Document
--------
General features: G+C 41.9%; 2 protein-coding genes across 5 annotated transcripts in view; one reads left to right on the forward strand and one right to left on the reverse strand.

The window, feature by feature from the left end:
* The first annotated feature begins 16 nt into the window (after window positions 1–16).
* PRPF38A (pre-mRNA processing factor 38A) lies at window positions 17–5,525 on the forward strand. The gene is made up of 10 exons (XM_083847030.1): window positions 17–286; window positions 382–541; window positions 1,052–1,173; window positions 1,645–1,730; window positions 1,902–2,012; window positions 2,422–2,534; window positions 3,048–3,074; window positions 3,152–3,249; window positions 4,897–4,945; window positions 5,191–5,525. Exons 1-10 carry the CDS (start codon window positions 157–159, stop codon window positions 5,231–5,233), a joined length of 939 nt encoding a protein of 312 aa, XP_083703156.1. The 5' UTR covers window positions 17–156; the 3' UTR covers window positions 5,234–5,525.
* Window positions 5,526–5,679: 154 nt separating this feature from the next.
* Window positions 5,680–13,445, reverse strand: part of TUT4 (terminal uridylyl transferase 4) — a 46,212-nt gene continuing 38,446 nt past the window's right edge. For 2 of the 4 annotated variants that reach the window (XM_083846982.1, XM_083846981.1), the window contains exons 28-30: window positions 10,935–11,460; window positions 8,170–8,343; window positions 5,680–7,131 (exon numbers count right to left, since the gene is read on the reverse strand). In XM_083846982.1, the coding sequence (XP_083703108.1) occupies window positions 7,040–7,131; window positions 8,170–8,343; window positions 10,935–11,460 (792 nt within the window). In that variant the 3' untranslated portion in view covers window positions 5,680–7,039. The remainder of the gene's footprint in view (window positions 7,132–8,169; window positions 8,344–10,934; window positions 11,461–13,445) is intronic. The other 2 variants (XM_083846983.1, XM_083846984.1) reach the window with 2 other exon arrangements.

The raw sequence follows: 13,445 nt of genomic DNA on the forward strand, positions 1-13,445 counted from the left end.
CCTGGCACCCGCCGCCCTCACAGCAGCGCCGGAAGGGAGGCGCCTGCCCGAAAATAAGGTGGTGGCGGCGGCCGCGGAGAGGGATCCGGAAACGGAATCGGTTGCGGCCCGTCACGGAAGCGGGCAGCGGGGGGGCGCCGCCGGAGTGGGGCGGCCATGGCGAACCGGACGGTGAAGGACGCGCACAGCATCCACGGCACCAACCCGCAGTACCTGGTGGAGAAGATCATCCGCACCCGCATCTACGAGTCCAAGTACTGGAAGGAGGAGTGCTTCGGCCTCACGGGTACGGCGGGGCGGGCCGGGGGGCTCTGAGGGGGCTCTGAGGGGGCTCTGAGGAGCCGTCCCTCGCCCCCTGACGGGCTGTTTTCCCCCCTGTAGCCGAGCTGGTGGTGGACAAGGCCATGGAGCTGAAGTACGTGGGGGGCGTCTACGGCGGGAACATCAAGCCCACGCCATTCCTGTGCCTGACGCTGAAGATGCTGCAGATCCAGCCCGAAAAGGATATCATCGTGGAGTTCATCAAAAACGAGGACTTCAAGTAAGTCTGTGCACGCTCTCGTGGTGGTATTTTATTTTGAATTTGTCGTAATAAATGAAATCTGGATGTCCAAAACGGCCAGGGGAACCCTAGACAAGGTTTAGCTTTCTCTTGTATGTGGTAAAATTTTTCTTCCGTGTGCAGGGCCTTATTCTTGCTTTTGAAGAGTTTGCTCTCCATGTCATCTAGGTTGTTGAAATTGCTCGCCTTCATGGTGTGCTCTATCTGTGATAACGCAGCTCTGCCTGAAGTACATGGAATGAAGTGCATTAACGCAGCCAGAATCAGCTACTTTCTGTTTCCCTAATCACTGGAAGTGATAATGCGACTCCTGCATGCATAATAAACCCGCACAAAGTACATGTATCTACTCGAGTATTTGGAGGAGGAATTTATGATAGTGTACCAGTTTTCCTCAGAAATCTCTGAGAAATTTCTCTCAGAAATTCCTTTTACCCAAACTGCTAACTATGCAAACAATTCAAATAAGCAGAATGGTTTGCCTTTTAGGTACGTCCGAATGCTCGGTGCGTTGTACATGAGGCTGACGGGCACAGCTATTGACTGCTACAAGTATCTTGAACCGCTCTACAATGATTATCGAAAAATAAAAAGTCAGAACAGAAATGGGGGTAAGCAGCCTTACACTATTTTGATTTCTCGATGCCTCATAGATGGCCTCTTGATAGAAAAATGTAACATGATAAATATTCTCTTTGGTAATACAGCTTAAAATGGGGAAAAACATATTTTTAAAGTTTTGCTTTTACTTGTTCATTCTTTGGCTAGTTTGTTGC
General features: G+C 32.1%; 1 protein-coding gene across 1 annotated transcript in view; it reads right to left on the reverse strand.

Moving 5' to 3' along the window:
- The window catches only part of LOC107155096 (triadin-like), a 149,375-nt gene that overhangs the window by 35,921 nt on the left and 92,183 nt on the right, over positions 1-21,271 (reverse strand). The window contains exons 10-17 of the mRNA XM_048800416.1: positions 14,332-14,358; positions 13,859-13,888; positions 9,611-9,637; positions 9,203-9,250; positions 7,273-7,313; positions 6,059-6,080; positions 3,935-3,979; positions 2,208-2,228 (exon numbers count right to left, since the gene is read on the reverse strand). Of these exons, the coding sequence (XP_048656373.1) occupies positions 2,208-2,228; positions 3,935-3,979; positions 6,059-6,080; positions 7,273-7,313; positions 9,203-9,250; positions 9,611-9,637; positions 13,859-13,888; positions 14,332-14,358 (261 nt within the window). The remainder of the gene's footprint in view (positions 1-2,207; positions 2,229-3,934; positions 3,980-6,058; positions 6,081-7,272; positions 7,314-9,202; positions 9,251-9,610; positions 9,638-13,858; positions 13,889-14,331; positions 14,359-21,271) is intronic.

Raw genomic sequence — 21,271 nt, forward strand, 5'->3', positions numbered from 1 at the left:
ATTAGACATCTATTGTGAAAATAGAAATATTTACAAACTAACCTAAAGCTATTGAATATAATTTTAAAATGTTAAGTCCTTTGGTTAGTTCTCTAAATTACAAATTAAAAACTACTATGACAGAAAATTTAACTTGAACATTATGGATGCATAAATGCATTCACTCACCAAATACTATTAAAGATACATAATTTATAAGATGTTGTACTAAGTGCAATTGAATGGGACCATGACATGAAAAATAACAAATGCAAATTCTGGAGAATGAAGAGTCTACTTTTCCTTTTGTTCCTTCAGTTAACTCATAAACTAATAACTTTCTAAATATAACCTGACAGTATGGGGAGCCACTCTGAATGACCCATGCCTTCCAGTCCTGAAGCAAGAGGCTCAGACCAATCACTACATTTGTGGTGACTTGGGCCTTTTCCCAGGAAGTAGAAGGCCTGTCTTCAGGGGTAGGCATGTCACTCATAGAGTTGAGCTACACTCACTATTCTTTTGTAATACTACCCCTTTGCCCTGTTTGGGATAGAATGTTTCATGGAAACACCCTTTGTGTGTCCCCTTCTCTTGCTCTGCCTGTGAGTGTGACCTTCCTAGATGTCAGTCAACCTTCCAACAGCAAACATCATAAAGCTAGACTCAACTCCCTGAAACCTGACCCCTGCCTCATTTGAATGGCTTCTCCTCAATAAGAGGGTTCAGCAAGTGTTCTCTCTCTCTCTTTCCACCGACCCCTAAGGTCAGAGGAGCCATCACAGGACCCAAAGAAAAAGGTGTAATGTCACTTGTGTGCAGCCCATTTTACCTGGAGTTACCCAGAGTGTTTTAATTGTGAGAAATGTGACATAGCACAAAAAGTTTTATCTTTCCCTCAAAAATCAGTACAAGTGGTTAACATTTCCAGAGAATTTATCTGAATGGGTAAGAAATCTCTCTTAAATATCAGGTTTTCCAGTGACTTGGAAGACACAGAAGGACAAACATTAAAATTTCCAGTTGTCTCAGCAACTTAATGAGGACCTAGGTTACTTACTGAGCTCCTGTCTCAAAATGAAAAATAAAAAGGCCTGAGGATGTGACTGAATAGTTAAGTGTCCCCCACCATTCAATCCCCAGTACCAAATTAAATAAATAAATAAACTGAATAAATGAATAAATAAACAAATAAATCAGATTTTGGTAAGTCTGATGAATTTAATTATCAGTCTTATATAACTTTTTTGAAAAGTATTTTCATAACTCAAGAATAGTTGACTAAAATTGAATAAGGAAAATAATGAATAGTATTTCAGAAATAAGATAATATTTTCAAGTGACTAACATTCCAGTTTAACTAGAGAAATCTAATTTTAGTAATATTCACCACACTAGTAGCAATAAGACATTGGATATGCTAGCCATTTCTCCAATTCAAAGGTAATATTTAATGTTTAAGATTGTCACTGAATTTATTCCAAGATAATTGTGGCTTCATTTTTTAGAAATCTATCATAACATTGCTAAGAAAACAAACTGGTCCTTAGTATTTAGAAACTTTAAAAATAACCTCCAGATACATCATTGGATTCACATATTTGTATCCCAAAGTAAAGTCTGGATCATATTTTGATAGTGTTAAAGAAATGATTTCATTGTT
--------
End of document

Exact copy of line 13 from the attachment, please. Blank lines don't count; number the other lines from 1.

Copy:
ATTAGACATCTATTGTGAAAATAGAAATATTTACAAACTAACCTAAAGCTATTGAATATAATTTTAAAATGTTAAGTCCTTTGGTTAGTTCTCTAAATTACAAATTAAAAACTACTATGACAGAAAATTTAACTTGAACATTATGGATGCATAAATGCATTCACTCACCAAATACTATTAAAGATACATAATTTATAAGATGTTGTACTAAGTGCAATTGAATGGGACCATGACATGAAAAATAACAAATGCAAATTCTGGAGAATGAAGAGTCTACTTTTCCTTTTGTTCCTTCAGTTAACTCATAAACTAATAACTTTCTAAATATAACCTGACAGTATGGGGAGCCACTCTGAATGACCCATGCCTTCCAGTCCTGAAGCAAGAGGCTCAGACCAATCACTACATTTGTGGTGACTTGGGCCTTTTCCCAGGAAGTAGAAGGCCTGTCTTCAGGGGTAGGCATGTCACTCATAGAGTTGAGCTACACTCACTATTCTTTTGTAATACTACCCCTTTGCCCTGTTTGGGATAGAATGTTTCATGGAAACACCCTTTGTGTGTCCCCTTCTCTTGCTCTGCCTGTGAGTGTGACCTTCCTAGATGTCAGTCAACCTTCCAACAGCAAACATCATAAAGCTAGACTCAACTCCCTGAAACCTGACCCCTGCCTCATTTGAATGGCTTCTCCTCAATAAGAGGGTTCAGCAAGTGTTCTCTCTCTCTCTTTCCACCGACCCCTAAGGTCAGAGGAGCCATCACAGGACCCAAAGAAAAAGGTGTAATGTCACTTGTGTGCAGCCCATTTTACCTGGAGTTACCCAGAGTGTTTTAATTGTGAGAAATGTGACATAGCACAAAAAGTTTTATCTTTCCCTCAAAAATCAGTACAAGTGGTTAACATTTCCAGAGAATTTATCTGAATGGGTAAGAAATCTCTCTTAAATATCAGGTTTTCCAGTGACTTGGAAGACACAGAAGGACAAACATTAAAATTTCCAGTTGTCTCAGCAACTTAATGAGGACCTAGGTTACTTACTGAGCTCCTGTCTCAAAATGAAAAATAAAAAGGCCTGAGGATGTGACTGAATAGTTAAGTGTCCCCCACCATTCAATCCCCAGTACCAAATTAAATAAATAAATAAACTGAATAAATGAATAAATAAACAAATAAATCAGATTTTGGTAAGTCTGATGAATTTAATTATCAGTCTTATATAACTTTTTTGAAAAGTATTTTCATAACTCAAGAATAGTTGACTAAAATTGAATAAGGAAAATAATGAATAGTATTTCAGAAATAAGATAATATTTTCAAGTGACTAACATTCCAGTTTAACTAGAGAAATCTAATTTTAGTAATATTCACCACACTAGTAGCAATAAGACATTGGATATGCTAGCCATTTCTCCAATTCAAAGGTAATATTTAATGTTTAAGATTGTCACTGAATTTATTCCAAGATAATTGTGGCTTCATTTTTTAGAAATCTATCATAACATTGCTAAGAAAACAAACTGGTCCTTAGTATTTAGAAACTTTAAAAATAACCTCCAGATACATCATTGGATTCACATATTTGTATCCCAAAGTAAAGTCTGGATCATATTTTGATAGTGTTAAAGAAATGATTTCATTGTT